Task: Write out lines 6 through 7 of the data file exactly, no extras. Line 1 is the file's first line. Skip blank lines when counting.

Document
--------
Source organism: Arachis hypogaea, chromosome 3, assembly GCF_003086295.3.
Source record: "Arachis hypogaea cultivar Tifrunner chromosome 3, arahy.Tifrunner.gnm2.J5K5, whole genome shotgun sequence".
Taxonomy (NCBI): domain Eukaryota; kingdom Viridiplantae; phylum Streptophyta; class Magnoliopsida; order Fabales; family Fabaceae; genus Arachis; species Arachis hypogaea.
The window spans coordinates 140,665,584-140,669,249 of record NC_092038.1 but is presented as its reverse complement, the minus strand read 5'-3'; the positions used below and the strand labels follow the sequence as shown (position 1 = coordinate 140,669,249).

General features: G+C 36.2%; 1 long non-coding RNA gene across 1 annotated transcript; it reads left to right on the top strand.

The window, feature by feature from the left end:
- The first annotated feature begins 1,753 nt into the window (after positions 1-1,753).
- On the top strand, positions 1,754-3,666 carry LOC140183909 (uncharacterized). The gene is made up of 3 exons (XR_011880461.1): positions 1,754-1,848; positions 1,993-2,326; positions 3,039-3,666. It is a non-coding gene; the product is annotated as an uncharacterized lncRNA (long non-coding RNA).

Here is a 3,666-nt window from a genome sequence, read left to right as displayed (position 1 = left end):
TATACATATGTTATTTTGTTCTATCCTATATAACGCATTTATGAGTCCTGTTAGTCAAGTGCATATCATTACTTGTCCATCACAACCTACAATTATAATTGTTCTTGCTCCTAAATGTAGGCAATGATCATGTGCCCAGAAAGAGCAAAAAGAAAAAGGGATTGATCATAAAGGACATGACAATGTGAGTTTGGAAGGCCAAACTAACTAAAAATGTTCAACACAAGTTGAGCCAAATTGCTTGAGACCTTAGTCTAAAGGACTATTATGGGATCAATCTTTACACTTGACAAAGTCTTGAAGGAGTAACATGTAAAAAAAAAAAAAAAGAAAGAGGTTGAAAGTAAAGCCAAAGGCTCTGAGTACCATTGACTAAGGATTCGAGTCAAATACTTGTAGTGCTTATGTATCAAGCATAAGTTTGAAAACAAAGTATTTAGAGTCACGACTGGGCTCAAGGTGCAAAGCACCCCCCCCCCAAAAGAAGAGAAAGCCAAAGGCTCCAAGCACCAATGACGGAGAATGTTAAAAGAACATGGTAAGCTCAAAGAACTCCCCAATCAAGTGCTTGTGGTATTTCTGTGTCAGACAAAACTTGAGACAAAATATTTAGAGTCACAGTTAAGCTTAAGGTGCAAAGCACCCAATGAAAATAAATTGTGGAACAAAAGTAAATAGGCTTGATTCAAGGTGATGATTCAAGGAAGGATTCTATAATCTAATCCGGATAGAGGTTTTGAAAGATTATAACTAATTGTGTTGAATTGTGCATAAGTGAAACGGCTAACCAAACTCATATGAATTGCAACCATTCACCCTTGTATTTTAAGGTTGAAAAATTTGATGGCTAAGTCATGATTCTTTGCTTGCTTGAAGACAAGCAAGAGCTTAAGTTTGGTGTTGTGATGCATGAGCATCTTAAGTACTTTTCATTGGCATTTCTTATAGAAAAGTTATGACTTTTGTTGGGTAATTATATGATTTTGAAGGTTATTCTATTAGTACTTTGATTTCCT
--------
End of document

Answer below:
The window, feature by feature from the left end:
- The first annotated feature begins 1,753 nt into the window (after positions 1-1,753).